The fact is that a group of Muslims would like to build a community center that will include plenty of things to improve the community, along with a mosque (run separately). Perhaps if the church that you'd referenced had decided to reach out to the community instead of opting for building a luxurious chapel just increasing the view of affluence=Christianity, it would already be built.

  2. You raise some good points, but I suspect that both the New York Port Authority's and the President's response are far less calculated to than you suggest here. In denying a church building, the NYPA was most likely making a fiscal decision in favor of approving a tax-generating edifice. However, when the Muslim organization came knocking, they realized they could not deny them without avoiding accusations of Islamophobia and discrimination. Of course, our bumbling President found himself between a rock and a hard place, and (as usual) instead of deferring to local authority, he embraced what he thought was a "teachable moment" to win points with Muslims, garner affection from his own fading base and instruct flyover Americans on the finer points of the Constitution they're so obsessed with.

  3. I think that this issue has been terribly distorted. While I do think that Obama seems to have a chip on his shoulder with the American Church, this story is certainly not an example of that.

    The Church is being reported as having been denied the right to build. This is somewhat misleading. The church is trying to swap land with the county in order to build on a slightly larger sight than its original home. The 9/11 Memorial needs the property title the church holds, and the reality of the situation is that it is more of a stalemate. To say the church has been denied access is only half the truth and one would be equally justified to say that the church has blocked the Memorial site's attempts to create a security center. Another interesting note, the story being reported indicates the church and mosque are in the same general region. Not true. The church is on a piece of property directly adjacent to Ground Zero, and the company in charge of building the memorial wants the piece of property for their tourism security center. There is a direct conflict of building interests. It's not that they have favored Muslims over Christians simply due to faith. The mosque is two blocks away in a space that previously housed a Burlington Coat Factory. It's not the "hallowed ground" being reported. The church and the mosque are completely unrelated issues!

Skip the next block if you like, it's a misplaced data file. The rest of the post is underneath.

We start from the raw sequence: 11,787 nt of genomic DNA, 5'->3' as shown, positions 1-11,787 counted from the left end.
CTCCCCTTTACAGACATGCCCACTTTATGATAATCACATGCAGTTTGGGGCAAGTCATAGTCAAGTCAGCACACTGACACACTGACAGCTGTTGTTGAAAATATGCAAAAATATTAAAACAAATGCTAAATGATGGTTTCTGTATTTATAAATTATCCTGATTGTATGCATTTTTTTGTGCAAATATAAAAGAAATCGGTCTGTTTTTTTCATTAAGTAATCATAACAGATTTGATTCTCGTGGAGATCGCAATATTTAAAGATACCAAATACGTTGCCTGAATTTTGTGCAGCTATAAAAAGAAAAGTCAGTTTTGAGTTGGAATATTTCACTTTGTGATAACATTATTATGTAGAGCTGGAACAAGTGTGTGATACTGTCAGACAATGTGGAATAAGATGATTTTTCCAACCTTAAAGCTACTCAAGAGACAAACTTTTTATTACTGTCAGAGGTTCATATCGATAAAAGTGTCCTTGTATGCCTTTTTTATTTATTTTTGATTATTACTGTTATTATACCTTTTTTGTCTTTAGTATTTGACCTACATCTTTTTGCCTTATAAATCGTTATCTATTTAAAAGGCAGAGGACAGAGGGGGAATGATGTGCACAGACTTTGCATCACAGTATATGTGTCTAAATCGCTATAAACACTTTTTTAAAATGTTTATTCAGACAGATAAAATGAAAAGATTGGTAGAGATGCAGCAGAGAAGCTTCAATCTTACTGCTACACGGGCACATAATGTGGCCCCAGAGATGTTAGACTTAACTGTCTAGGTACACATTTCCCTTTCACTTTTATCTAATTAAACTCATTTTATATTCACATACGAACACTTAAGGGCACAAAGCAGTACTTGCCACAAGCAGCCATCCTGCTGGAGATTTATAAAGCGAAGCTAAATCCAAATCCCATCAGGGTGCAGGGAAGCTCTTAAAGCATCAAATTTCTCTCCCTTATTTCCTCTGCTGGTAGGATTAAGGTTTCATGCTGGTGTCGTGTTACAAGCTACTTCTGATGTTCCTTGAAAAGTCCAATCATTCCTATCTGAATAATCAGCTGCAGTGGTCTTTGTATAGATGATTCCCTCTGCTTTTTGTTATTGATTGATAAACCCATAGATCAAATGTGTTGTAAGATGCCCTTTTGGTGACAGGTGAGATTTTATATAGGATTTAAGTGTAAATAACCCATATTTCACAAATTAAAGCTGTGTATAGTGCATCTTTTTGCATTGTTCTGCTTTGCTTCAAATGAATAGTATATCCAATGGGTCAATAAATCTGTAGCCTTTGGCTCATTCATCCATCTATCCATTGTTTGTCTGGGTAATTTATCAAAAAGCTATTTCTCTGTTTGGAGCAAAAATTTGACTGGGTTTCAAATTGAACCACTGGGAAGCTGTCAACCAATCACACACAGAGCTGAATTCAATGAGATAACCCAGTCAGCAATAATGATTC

Besides… what about the right to religious freedom? This thing makes me sick. Let 'em build the church and the mosque! Neither should have been opposed. But as Christian's it shouldn't be "they can only have their mosque if we get our church."

    I say give them the mosque. Heap coals of kindness over their heads, and when the country has been swept out beneath us, who gives. Our citizenship lies elsewhere.

    1. I can't agree with you. If you want to argue the technicalities of the distance from Ground Zero, we can do that. It's correct that it's not adjacent but it's only one block away from the WTC footprint. It's also well within the range of the inevitable call to prayer loudspeakers. I am sure it will be great to have mourners listen to that while they visit the site of the relative's death. On top of that, the issue with the church is as much a symbolic issue as it is a legal issue.

      Here is an excellent article, written by a Muslim, that sums up the situation very well: Mischief in Manhattan.

      I will point out one quote which I think sums it all very nicely:

      "Do they not understand that building a mosque at Ground Zero is equivalent to permitting a Serbian Orthodox church near the killing fields of Srebrenica where 8,000 Muslim men and boys were slaughtered?"